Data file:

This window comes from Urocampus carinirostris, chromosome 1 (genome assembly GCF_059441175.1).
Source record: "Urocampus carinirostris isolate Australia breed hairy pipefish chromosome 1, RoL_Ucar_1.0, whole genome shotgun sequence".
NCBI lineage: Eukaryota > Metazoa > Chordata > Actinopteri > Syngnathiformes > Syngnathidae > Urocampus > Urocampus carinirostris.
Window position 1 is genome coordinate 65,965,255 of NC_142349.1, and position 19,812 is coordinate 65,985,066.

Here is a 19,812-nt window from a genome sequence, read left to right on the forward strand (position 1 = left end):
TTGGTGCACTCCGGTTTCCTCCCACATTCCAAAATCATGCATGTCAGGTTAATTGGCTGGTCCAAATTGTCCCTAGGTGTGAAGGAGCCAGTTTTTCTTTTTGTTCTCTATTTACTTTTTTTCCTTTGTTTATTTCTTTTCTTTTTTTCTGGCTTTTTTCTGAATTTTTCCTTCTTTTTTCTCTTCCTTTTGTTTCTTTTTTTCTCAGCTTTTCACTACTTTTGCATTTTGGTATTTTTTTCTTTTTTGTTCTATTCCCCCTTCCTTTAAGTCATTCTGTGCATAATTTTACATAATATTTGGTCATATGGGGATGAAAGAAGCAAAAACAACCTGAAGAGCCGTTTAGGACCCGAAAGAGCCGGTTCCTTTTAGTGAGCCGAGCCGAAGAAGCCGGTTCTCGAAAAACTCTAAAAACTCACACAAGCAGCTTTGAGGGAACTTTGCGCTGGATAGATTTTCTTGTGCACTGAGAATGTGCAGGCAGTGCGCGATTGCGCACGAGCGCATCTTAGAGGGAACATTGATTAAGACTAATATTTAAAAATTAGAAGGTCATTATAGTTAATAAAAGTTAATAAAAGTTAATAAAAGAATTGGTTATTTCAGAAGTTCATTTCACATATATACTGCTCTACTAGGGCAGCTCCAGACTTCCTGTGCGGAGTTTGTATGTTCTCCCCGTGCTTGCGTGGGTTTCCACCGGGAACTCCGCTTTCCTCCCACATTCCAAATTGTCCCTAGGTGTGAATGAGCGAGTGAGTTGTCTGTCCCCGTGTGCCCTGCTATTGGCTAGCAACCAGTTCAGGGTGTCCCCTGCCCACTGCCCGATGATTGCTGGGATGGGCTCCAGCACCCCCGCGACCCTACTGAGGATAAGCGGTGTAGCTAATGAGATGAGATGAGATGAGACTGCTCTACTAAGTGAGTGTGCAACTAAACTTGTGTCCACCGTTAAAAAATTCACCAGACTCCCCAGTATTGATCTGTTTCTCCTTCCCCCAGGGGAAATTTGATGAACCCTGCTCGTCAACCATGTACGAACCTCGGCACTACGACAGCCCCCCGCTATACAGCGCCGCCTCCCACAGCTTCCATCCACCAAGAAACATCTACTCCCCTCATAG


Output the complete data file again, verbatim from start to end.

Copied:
This window comes from Urocampus carinirostris, chromosome 1 (genome assembly GCF_059441175.1).
Source record: "Urocampus carinirostris isolate Australia breed hairy pipefish chromosome 1, RoL_Ucar_1.0, whole genome shotgun sequence".
NCBI lineage: Eukaryota > Metazoa > Chordata > Actinopteri > Syngnathiformes > Syngnathidae > Urocampus > Urocampus carinirostris.
Window position 1 is genome coordinate 65,965,255 of NC_142349.1, and position 19,812 is coordinate 65,985,066.

Here is a 19,812-nt window from a genome sequence, read left to right on the forward strand (position 1 = left end):
TTGGTGCACTCCGGTTTCCTCCCACATTCCAAAATCATGCATGTCAGGTTAATTGGCTGGTCCAAATTGTCCCTAGGTGTGAAGGAGCCAGTTTTTCTTTTTGTTCTCTATTTACTTTTTTTCCTTTGTTTATTTCTTTTCTTTTTTTCTGGCTTTTTTCTGAATTTTTCCTTCTTTTTTCTCTTCCTTTTGTTTCTTTTTTTCTCAGCTTTTCACTACTTTTGCATTTTGGTATTTTTTTCTTTTTTGTTCTATTCCCCCTTCCTTTAAGTCATTCTGTGCATAATTTTACATAATATTTGGTCATATGGGGATGAAAGAAGCAAAAACAACCTGAAGAGCCGTTTAGGACCCGAAAGAGCCGGTTCCTTTTAGTGAGCCGAGCCGAAGAAGCCGGTTCTCGAAAAACTCTAAAAACTCACACAAGCAGCTTTGAGGGAACTTTGCGCTGGATAGATTTTCTTGTGCACTGAGAATGTGCAGGCAGTGCGCGATTGCGCACGAGCGCATCTTAGAGGGAACATTGATTAAGACTAATATTTAAAAATTAGAAGGTCATTATAGTTAATAAAAGTTAATAAAAGTTAATAAAAGAATTGGTTATTTCAGAAGTTCATTTCACATATATACTGCTCTACTAGGGCAGCTCCAGACTTCCTGTGCGGAGTTTGTATGTTCTCCCCGTGCTTGCGTGGGTTTCCACCGGGAACTCCGCTTTCCTCCCACATTCCAAATTGTCCCTAGGTGTGAATGAGCGAGTGAGTTGTCTGTCCCCGTGTGCCCTGCTATTGGCTAGCAACCAGTTCAGGGTGTCCCCTGCCCACTGCCCGATGATTGCTGGGATGGGCTCCAGCACCCCCGCGACCCTACTGAGGATAAGCGGTGTAGCTAATGAGATGAGATGAGATGAGACTGCTCTACTAAGTGAGTGTGCAACTAAACTTGTGTCCACCGTTAAAAAATTCACCAGACTCCCCAGTATTGATCTGTTTCTCCTTCCCCCAGGGGAAATTTGATGAACCCTGCTCGTCAACCATGTACGAACCTCGGCACTACGACAGCCCCCCGCTATACAGCGCCGCCTCCCACAGCTTCCATCCACCAAGAAACATCTACTCCCCTCATAG